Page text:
Friday, September 25, 2009

Density part 2

Today we learned that density measures how tightly atoms are packed together.

Democritus believed 1) all matter is made of atoms, 2) differences in atoms were in shape and size, 3) atoms were indestructible, and 4) atoms were in constant motion.

Of the four, scientists have proven that 1 and 4 are true. We know that atoms are basically the same shape and are limited in size. Over 100,000,000,000,000,000,000 atoms can be on the head of a pin. Now, would someone tell me in English what number that is?

We also know that atoms are destructible because we split atoms to create atomic bombs and nuclear energy.

Next, we experimented to test the theory that atoms are in constant motion using a bottle of hot and a bottle of cold water to disperse food coloring. I think we have all done this at some point (we have).

The blue dye is in the cold water, demonstrating that atoms in cold water move more slowly than in hot (the green). Both eventually completely mix. Interestingly, the yellow dye mixed in the cold water much more quickly than the blue. Any guesses as to why? I'm not sure. Is it because we can't see the yellow as easily or is there a difference in the density of the colors?

On another note, here's a picture of my daughter working in a workbook.

Wednesday, September 23, 2009

Atoms in a historical context

We finally leaped head first into Science. Being naturally disinclined to follow instructions exactly, I am using the Apologia text, Exploring Creation with General Science as a guide. Their approach to science is historical which is right down our ally! We'll deviate somewhat later because some of the history it presents I think is contradicted elsewhere so we'll be learning about that too.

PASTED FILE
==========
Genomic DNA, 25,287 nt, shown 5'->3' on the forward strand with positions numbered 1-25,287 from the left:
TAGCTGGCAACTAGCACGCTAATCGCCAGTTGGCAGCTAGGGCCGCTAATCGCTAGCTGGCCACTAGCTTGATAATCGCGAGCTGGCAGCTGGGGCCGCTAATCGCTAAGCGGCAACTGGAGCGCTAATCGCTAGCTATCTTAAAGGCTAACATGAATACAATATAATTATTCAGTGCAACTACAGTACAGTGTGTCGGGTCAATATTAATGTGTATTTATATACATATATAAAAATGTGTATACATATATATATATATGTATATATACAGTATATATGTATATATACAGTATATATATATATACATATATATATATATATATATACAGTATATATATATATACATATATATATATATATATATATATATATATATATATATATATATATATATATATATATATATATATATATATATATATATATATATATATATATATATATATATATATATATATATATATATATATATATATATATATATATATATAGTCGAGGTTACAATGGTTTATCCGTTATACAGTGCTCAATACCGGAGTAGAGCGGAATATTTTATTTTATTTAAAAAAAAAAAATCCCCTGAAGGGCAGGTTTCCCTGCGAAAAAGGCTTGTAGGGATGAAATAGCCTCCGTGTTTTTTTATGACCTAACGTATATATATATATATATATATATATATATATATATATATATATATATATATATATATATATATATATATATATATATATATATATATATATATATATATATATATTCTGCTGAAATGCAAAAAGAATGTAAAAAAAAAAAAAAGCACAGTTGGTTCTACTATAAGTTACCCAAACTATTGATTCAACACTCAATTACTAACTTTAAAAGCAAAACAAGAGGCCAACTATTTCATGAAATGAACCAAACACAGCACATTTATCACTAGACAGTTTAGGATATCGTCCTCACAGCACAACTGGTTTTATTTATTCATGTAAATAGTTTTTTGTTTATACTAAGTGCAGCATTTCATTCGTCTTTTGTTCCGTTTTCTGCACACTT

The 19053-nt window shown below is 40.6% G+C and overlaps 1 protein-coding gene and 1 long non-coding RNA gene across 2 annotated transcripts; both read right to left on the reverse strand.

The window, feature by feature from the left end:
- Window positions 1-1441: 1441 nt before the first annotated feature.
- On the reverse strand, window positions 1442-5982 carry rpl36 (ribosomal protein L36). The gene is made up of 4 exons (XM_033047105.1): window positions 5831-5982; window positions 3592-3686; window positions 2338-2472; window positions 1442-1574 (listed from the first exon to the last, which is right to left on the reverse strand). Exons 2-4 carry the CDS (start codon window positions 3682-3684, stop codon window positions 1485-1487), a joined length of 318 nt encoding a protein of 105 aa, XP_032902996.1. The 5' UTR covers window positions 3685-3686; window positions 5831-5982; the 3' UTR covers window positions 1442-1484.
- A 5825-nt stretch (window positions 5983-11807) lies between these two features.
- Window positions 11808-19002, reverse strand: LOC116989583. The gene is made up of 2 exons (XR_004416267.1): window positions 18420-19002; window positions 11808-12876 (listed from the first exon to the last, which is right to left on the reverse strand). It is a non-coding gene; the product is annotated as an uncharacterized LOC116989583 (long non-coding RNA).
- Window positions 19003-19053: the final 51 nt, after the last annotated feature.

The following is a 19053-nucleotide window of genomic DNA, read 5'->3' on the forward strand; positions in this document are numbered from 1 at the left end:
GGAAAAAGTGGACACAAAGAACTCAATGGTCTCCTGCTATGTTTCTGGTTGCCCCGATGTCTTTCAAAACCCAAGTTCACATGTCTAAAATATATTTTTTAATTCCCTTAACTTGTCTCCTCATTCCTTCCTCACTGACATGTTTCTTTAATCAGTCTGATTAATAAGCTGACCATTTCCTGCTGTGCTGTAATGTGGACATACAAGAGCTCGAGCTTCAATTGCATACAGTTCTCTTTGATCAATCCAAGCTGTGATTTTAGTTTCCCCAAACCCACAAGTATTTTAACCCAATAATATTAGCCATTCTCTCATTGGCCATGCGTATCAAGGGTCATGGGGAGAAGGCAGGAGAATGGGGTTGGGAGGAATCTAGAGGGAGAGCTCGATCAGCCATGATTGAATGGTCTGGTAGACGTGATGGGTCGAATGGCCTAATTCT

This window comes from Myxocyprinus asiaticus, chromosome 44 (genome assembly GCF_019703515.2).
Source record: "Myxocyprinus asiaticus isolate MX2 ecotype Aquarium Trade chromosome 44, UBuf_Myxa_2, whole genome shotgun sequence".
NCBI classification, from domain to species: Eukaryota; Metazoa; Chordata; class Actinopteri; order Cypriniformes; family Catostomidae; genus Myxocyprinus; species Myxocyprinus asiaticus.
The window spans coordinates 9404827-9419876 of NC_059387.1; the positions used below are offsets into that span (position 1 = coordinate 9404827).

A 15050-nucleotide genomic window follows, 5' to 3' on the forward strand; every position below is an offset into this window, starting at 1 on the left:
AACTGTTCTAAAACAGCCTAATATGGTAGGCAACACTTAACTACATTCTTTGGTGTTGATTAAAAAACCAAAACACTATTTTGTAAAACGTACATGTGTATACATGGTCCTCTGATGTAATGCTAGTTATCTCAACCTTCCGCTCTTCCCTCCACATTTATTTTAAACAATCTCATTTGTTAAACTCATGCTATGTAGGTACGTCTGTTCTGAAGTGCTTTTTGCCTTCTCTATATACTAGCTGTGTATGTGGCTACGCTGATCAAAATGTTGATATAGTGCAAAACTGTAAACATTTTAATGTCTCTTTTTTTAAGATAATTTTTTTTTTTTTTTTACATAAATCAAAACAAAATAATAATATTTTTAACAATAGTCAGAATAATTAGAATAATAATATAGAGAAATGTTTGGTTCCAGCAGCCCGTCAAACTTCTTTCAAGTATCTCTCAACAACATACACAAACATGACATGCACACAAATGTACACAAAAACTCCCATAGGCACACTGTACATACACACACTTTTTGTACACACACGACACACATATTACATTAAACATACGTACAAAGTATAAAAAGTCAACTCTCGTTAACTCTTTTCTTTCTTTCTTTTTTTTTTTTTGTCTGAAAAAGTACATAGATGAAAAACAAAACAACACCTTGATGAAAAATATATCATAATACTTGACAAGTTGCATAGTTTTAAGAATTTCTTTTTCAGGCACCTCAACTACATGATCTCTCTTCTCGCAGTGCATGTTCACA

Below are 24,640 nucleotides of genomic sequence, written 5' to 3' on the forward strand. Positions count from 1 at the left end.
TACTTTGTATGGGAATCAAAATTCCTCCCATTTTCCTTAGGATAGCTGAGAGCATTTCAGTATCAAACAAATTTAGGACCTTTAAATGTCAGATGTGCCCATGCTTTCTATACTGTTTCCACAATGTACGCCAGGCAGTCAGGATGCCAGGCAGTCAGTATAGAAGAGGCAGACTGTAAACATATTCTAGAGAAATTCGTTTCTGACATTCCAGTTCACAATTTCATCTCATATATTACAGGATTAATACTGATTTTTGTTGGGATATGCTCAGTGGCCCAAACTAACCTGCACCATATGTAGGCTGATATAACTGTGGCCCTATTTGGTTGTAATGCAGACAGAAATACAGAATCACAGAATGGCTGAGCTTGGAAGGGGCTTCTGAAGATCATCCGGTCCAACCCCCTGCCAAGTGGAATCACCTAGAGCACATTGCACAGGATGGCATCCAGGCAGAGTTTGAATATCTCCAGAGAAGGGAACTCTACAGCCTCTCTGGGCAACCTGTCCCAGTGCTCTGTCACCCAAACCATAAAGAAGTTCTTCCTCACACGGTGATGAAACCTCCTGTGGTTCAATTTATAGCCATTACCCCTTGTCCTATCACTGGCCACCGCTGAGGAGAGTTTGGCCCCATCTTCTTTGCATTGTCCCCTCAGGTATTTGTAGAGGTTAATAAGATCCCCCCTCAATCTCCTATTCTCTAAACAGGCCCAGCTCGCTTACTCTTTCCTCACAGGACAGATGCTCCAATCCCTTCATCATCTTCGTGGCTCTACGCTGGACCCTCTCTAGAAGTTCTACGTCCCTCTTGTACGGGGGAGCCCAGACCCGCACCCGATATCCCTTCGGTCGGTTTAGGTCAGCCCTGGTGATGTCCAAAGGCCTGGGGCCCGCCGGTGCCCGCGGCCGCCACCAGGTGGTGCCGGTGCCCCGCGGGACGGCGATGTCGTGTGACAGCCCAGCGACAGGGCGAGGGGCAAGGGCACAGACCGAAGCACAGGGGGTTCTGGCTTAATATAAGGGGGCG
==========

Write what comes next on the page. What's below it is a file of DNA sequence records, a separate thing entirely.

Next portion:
The text opens with a brief introduction of Imhotep (eem' oh tep) from ancient Egypt around 2650 B.C. adding the note "most historians agree that the heart of Egyptian medicine was trial and error" and that a very important reason the Egyptians were so advanced in the art of medicine was because they had papyrus. They wrote everything down.

For example, they learned that they could get open wounds to heal quickly and cleanly by applying moldy bread on it. Sounds gross, right? Of course, most of us know that moldy bread produces penicillin, and that's why it worked. Back in ancient Egypt, they just wanted to know what worked, not particularly why.

Next, we learned that Greek scientists were the earliest "true" scientists that we know about. They systematically collected facts and observations and then used them to explain the natural world.

The Greeks we learned about were Thales, Anaximander (an axe' uh man der), and Anaximenes (an axe' uh me nees), followed by Leucippus (lew sip' us). He is called the "father of atomic theory". Much more is known about his student Democritus (duh mah' crit us)who continued the study of atoms.

I really liked the visual illustration Democritus used to explain atoms. He used the analogy of sand to explain atoms, likening the atoms to grains of sand. Quoting from the book, it says, "Think about walking towards a sandy beach. When you are a long way from the beach, the sand looks like a smooth, yellow blanket. As you get closer to the beach, you might notice that there are bumps and valleys in the sand, but the sand still looks solid. When you reach the beach and actually kneel down and examine the sand, you find that it is not solid at all. Instead, it is composed of tiny particles called 'grains'."

The experiment was simple enough. We put canola oil, water, and corn syrup in a glass and saw what happened. Then we dropped in a cork, rock, ice cube, and a grape and observed what happened. Such as it is, here's the picture from my point and shoot camera:

It's hard to make out the picture, especially through the fish, but the corn syrup was on the bottom, water in the middle, oil on top. If you look closely, you can see different textures in the liquid. The cork (brown) floated on the oil, ice (look at the nose of the largest fish) on the water, grape (see the purple blob?) on the corn syrup, and rock on the bottom.

Afterward, we discussed how the experiment illustrated the theory of atoms. Briefly, we learned that the amount each object sank has to do with the density of the atoms in each item.